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It’s never a question of funding, rather priorities: Making the area around the Van Andel Arena more appealing or providing housing relief for marginalized families?

September 20, 2022

On Monday, it was announced that Downtown Grand Rapids Inc. would receive an $800,000 State grant offered through the Michigan Economic Development Corporation. This grant is to upgrade an alleyway between the Van Andel Arena and numerous bars and restaurants which have their back entrance facing the arena.

According to MLive, the project would repave the alley, add some green space, seating and relocate dumpsters that the businesses currently use to a more central location. The $800,000 grant is only part of the $4.5 million that the project is estimated to cost. In 2021, landscaping in the front of the area was completed, which cost $2.1 million.

The state entity that granted the $800,000 for the project, the Michigan Economic Development Corporation, has a board of directors that is made up of corporate representatives and other well connected people from foundations to universities.  The entity that submitted the grant proposal, The Right Place Inc., also has a board of directors that are mostly part of the corporate world, with first and second tier members of the Grand Rapids Power Structure.

The MLive article does not provide further information on where the rest of the funding has come from – $4.5 million for the current alley project, with $2.1 million for the 2021 completed project in the front plaza of the arena – but I would suspect that there have been other costs incurred by the public.

However, if we just looked at the $800,000 state grant that was recently awarded to improve the alleyway between the east side of the arena and a string of businesses, that is no small amount of money. In fact, if we think about how that money could have been re-purposed, for saying housing support, then $800,000 takes on a different tone.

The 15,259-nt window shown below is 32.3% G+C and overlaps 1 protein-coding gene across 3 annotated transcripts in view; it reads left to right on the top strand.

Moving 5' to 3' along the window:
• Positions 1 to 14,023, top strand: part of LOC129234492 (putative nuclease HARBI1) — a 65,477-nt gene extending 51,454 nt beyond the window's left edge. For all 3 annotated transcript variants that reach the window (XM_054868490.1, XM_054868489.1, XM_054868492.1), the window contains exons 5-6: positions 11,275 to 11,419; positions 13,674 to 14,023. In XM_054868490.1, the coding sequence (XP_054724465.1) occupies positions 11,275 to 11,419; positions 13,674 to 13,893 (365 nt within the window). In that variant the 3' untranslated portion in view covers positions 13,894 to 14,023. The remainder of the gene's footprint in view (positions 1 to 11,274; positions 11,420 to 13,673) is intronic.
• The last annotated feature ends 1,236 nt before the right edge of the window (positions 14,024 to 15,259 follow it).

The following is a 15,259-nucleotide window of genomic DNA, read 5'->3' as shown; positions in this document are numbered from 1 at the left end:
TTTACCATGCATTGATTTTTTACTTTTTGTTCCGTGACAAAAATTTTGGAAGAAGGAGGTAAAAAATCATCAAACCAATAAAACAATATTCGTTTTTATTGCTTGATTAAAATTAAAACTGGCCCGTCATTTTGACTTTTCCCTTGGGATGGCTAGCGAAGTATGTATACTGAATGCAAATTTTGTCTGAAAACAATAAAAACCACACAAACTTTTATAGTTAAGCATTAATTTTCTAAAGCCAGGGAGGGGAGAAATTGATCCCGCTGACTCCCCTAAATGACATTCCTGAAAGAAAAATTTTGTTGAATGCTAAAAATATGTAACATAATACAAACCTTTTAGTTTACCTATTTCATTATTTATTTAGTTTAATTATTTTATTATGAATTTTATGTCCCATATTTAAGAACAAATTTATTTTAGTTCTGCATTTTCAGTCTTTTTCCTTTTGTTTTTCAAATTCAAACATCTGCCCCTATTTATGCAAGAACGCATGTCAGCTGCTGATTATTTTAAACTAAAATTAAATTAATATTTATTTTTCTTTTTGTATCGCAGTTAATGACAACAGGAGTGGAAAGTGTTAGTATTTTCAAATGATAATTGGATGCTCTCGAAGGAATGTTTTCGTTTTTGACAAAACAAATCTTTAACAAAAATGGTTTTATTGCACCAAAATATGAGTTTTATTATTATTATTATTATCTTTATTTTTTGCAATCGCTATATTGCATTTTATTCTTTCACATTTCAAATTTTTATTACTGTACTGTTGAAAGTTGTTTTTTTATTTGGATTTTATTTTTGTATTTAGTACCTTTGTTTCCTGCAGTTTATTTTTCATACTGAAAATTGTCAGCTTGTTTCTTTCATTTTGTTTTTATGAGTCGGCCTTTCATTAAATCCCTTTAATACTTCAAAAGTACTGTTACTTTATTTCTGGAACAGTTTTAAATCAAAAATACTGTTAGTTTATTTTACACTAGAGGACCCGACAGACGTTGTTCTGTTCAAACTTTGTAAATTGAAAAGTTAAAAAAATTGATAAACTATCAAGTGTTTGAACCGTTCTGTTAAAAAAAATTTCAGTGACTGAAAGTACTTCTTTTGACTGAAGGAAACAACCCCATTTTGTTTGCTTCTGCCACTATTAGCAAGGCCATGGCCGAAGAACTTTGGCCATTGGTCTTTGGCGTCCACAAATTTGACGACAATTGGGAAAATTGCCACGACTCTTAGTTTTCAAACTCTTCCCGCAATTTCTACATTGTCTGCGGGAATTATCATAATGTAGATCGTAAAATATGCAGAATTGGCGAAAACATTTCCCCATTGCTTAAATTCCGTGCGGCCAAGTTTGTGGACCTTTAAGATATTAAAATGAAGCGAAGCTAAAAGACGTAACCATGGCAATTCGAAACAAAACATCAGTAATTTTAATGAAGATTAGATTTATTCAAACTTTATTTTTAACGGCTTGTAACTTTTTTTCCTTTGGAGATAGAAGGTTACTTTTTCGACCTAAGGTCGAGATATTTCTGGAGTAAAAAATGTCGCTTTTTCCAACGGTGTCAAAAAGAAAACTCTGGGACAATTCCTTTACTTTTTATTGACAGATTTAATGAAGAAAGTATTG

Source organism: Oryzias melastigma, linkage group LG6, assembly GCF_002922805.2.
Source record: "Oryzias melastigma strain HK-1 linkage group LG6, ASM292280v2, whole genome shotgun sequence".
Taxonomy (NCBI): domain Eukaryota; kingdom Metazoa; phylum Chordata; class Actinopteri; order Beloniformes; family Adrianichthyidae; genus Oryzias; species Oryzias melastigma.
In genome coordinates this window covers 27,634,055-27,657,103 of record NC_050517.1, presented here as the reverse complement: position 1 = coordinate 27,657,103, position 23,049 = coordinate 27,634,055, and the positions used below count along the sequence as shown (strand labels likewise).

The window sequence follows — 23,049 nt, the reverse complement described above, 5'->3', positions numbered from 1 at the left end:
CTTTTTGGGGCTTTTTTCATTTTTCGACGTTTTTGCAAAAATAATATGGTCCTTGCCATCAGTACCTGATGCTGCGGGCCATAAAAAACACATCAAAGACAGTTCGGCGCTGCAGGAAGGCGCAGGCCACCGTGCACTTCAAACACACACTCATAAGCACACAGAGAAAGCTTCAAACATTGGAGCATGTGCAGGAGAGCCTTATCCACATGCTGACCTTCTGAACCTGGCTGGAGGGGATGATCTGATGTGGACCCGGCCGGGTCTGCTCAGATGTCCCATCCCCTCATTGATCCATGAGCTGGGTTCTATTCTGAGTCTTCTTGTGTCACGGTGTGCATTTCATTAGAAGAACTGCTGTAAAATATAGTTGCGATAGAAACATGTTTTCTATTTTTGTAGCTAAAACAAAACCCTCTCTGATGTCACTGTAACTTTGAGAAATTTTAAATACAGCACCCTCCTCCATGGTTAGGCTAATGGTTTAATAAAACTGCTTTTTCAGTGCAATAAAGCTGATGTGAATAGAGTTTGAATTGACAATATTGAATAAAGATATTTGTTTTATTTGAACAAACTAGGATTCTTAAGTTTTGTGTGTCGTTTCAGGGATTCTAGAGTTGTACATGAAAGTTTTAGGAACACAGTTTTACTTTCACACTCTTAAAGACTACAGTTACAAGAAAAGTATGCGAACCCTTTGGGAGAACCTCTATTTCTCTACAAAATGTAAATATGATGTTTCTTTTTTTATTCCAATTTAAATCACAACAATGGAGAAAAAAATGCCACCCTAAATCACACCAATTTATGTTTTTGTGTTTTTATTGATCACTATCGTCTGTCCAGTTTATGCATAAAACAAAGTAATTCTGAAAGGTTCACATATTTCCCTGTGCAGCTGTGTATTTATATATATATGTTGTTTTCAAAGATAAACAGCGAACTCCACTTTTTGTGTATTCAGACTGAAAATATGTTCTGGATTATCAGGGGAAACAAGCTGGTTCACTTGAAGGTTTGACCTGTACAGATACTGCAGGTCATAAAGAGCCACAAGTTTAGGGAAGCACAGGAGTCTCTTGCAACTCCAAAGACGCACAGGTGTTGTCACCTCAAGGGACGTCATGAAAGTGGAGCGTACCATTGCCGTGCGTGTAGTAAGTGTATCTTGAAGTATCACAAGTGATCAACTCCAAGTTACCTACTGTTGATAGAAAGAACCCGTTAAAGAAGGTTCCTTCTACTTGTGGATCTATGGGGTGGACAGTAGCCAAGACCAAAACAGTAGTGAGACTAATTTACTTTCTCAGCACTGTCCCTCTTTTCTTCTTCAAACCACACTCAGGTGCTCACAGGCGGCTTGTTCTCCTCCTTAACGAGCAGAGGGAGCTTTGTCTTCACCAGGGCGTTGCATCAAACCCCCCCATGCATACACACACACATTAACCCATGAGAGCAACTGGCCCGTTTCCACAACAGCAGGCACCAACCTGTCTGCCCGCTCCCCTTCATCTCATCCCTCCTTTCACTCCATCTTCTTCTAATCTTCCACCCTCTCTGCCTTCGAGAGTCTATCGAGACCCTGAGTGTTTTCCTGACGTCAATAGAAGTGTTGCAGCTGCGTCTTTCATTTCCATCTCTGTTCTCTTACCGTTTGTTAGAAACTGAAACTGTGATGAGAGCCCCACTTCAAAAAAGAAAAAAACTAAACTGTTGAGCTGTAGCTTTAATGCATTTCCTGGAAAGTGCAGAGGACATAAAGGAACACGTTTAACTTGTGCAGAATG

For example, if $800,000 were equally distributed to families looking to put a $50,000 down payment on a house, that would mean that sixteen families would be able to purchase a home. If we are talking about rent support to families, and each family would receive $5000 in rent support, which would easily cover 5 – 6 months of rent, then 160 families would get $5000 each. This would be significant, since it would provide a great deal of relief to families who are always struggling to make rent on a monthly basis. Having enough to cover rent for 5 or 6 months would give them some breathing room, potentially reduce stress and minimize the chances of these families being either homeless or forced to stay in a shelter or other types of transitional housing.

Of course, if we took it a step further and looked at the total that will be spent on upgrading the Van Andel Arena plaza and the east side alleyway, which is $6.6 million, then we have exponentially raised the bar to provide even more housing relief for families. With the $6.6 million, it would provide 132 families with a $50,000 downpayment for a home, and 1320 families $5000 to go towards rent that would likely cover half a year. Now we are talking about 1352 families that would experience some form of housing assistance with the money that is currently being spent on making the Van Andel Arena area more pleasant for those attending arena events and those spending money to eat and drink at nearby establishments.

I always find it interesting that when it comes to development projects in the City of Grand Rapids, those involved never really seem to have a problem finding funding for projects that benefit members of the business class, the professional class or tourists who come to Grand Rapids because it is marketed as a tourist destination. However, when it comes to providing economic relief to families that are experiencing poverty, those that are struggling, which are often the most marginalized, then finding funding doesn’t seem so easy. If however, the narrative were to shift, where instead of making development projects the priority, families who are experiencing poverty were given priority, how would people view Grand Rapids then? 

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